After a stint at Louisiana State University, Butler served in the army before moving to Alaska, where he finished his education and became involved in labor politics. He was elected to the Alaskan Territorial Senate, but Alaska’s admission to the union nullified his election before he could take office.
Upon returning to New Orleans in 1964, Stewart lived from pillar to post for a few years. From 1965 to 1968, he lived in a total of 12 different places, including five in the French Quarter, four along Esplanade Avenue. Several roommates came and went. During this time, he worked various odd jobs as a busboy, waiter and a draftsperson for three land surveyors.
When Alfred inherited his fortune, Stewart retired and became a full-time activist. He joined the Gertrude Stein Society, which served as a forerunner of sorts to LAGPAC (Louisiana Lesbian and Gay Political Action Caucus). Butler was a charter member of LAGPAC and played a key role in the 1991 passage of a New Orleans City Council non-discrimination ordinance. LAGPAC was the first gay rights group in Louisiana and Stewart was at its heart.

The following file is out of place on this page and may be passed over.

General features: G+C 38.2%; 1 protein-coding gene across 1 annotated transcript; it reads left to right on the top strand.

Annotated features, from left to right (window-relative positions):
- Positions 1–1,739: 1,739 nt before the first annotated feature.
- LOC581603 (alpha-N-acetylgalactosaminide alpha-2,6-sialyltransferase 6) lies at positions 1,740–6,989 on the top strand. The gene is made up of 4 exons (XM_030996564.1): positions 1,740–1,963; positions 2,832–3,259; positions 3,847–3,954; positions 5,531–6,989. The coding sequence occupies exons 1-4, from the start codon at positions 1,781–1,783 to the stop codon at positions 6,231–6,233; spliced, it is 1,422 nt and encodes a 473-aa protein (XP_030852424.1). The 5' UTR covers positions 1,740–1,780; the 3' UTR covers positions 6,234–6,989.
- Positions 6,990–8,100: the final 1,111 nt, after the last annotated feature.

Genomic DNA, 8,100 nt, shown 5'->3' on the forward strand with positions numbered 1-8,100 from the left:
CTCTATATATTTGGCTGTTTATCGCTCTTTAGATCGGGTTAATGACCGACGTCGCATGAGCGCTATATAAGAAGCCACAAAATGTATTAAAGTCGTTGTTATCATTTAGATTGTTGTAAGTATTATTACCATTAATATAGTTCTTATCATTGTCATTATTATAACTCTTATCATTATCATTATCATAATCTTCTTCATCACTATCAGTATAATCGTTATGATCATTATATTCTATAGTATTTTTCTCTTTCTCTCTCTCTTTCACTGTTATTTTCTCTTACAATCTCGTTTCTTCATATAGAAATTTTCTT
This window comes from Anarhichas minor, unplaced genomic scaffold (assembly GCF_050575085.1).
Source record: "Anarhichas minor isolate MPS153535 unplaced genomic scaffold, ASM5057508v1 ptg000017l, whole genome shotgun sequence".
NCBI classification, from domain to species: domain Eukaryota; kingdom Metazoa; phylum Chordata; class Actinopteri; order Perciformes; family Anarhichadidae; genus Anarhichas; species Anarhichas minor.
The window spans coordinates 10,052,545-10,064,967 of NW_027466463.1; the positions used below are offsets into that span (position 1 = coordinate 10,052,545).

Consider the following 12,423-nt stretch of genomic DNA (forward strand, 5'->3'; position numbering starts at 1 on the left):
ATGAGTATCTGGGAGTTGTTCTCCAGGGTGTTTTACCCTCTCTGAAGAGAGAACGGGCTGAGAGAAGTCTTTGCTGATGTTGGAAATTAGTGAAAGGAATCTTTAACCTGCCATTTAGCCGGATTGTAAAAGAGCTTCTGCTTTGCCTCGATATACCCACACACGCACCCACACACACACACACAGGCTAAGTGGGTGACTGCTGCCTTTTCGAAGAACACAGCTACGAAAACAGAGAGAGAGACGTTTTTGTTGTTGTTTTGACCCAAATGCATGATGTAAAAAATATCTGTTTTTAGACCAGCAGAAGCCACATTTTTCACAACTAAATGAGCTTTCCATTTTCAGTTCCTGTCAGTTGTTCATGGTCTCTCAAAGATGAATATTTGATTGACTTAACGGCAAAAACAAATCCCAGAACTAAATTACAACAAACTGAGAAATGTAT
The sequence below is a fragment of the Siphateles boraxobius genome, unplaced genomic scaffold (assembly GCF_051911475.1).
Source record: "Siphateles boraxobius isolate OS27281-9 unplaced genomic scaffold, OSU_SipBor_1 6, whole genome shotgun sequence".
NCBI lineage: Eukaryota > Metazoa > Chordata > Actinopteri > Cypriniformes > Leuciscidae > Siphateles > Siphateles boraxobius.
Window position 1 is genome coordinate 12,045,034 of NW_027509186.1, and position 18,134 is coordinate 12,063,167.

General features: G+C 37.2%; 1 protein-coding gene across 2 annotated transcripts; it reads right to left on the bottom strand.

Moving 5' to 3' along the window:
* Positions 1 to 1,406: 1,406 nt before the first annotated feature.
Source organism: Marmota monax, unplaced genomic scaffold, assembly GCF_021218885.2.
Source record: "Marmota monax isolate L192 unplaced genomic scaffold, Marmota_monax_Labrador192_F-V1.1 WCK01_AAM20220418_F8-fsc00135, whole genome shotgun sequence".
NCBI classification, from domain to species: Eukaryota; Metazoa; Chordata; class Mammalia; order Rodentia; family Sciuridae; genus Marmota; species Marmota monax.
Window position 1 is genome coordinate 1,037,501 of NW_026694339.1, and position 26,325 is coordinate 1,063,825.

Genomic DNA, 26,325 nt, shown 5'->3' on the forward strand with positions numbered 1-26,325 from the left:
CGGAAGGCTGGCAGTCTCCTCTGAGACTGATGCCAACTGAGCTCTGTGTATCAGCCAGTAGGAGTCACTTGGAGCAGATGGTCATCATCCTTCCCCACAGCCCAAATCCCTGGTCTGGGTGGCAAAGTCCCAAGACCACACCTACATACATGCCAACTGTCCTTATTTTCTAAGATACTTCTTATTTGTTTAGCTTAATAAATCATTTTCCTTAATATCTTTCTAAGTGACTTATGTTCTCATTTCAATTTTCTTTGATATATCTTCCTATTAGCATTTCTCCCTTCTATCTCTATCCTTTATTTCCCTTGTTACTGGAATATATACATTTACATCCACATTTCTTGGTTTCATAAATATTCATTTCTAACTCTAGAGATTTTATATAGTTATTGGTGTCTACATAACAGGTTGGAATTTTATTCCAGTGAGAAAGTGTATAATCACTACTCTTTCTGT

He was also at the forefront of the transgender rights movement long before it became fashionable. Through his involvement with PFLAG (Parents and Friends of Lesbians and Gays), he and Courtney Sharp led a successful campaign to have transgender people included in the national PFLAG mission statement.
Stewart also participated in HIV/AIDS activism, criminal justice reform, voter registration drives and a dozen other causes. In 1987, he led a protest against the Pope’s visit and the following year, he helped organize a protest against the Republican National Convention.
More recently, in 2012, he called a number of people together and expressed his desire to do something about preserving local queer history. Thus, the LGBT+ Archives Project of Louisiana was born. A statewide collective, the LGBT+ Archives Project collaborates with universities, libraries, museums and archival repositories around the state to preserve materials that chronicle the LGBT+ community in Louisiana.
Stewart died in his sleep at the Faerie Playhouse on March 5, 2020. I had a chance to visit with him a few hours before he passed. I was struck by the weight of history this man shaped and the countless lives he touched. He truly was a lion in winter.
R.I.P., Stewart. And tell Alfred hello.